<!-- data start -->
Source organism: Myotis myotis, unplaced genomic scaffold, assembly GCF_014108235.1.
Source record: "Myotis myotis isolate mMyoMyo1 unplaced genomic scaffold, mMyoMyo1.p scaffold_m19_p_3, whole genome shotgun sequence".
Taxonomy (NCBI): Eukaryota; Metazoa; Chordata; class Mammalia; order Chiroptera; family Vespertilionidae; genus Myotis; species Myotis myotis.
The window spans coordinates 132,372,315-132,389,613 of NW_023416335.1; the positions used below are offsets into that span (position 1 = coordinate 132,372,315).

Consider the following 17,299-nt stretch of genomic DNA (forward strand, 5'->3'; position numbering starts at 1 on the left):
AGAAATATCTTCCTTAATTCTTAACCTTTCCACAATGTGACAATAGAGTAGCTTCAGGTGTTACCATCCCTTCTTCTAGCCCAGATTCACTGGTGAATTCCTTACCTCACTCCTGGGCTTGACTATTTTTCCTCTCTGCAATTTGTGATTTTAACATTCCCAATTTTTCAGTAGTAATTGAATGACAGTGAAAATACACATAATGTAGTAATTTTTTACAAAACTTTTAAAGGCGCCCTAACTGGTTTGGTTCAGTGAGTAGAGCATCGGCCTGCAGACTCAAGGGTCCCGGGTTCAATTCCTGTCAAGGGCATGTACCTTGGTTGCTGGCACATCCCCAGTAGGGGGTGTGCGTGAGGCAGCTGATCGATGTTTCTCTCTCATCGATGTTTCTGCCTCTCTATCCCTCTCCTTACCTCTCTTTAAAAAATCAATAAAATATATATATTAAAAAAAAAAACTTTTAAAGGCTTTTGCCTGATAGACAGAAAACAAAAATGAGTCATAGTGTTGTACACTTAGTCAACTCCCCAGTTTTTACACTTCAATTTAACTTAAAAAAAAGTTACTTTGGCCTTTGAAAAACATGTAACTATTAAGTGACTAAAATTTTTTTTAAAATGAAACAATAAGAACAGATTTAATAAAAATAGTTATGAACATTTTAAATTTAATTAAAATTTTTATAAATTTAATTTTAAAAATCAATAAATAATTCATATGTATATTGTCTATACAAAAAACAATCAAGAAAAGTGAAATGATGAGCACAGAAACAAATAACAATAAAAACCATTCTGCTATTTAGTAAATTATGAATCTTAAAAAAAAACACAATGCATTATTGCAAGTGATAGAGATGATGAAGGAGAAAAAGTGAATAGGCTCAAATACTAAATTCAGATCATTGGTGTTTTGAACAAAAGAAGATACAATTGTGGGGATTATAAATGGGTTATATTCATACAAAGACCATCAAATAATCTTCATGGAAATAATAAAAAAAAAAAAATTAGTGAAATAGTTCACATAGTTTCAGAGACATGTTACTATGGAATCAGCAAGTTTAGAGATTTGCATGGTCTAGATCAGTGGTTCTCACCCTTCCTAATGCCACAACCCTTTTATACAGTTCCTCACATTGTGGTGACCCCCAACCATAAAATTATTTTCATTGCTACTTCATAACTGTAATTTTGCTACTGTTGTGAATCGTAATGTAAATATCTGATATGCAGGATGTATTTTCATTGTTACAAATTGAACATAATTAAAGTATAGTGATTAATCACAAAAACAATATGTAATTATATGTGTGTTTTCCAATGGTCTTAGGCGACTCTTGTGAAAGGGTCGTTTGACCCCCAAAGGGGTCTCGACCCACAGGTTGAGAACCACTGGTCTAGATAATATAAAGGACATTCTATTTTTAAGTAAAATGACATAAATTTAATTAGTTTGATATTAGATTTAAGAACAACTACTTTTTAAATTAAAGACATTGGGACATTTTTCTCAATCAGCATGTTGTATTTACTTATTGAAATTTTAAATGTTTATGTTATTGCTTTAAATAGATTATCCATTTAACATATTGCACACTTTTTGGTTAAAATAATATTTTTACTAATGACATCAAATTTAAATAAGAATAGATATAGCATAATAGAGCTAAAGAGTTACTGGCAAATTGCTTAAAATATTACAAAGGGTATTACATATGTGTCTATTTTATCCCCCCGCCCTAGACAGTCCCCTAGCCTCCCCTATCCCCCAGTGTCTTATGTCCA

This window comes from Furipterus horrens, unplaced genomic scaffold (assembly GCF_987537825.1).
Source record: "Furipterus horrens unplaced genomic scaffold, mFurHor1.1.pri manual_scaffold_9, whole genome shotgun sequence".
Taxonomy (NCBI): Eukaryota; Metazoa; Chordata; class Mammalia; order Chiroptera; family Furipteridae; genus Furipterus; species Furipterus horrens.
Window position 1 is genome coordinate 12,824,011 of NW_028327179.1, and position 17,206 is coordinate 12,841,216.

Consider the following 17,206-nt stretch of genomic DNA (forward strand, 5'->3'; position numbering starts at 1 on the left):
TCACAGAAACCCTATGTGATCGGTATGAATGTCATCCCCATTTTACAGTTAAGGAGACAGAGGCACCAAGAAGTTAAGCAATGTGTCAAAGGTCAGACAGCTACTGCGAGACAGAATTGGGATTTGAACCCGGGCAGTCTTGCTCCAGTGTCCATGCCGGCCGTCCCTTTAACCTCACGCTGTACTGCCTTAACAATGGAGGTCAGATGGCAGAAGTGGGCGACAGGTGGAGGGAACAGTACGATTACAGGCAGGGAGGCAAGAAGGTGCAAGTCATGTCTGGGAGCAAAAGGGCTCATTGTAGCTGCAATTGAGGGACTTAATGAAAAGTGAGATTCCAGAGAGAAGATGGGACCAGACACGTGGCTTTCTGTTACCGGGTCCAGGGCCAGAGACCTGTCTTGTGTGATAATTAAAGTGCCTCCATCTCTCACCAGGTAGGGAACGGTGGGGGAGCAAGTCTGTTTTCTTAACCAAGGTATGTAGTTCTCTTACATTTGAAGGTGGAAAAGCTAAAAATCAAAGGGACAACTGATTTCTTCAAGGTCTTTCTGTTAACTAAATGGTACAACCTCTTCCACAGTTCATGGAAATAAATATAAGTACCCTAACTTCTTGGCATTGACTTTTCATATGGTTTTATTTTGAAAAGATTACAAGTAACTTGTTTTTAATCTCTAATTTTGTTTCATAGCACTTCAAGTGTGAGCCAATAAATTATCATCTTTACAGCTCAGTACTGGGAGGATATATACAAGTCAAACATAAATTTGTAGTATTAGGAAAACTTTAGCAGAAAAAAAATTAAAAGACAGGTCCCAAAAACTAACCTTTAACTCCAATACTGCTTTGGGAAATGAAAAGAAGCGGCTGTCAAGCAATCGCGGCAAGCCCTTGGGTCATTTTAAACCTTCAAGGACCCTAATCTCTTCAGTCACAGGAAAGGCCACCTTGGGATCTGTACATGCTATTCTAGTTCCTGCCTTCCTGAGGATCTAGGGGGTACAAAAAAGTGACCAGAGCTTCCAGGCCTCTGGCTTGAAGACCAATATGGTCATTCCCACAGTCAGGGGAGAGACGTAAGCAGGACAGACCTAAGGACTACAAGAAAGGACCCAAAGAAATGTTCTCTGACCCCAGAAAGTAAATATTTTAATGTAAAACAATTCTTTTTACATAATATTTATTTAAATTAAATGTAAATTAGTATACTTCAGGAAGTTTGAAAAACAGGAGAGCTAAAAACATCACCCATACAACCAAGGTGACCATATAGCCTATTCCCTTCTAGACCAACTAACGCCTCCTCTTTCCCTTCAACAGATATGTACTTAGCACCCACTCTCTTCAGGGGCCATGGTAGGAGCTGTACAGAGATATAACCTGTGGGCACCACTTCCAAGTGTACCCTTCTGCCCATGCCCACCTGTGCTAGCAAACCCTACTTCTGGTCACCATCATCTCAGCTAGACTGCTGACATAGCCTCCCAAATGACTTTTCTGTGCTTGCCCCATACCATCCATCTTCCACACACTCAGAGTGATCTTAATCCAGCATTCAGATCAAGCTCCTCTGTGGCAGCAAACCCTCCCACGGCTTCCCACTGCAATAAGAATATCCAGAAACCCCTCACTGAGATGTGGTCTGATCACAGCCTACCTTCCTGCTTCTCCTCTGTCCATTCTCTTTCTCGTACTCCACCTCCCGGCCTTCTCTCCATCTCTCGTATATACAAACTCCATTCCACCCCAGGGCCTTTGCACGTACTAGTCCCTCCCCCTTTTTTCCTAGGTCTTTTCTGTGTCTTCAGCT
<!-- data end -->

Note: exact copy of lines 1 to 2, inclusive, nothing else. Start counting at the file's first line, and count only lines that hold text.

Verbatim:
Source organism: Myotis myotis, unplaced genomic scaffold, assembly GCF_014108235.1.
Source record: "Myotis myotis isolate mMyoMyo1 unplaced genomic scaffold, mMyoMyo1.p scaffold_m19_p_3, whole genome shotgun sequence".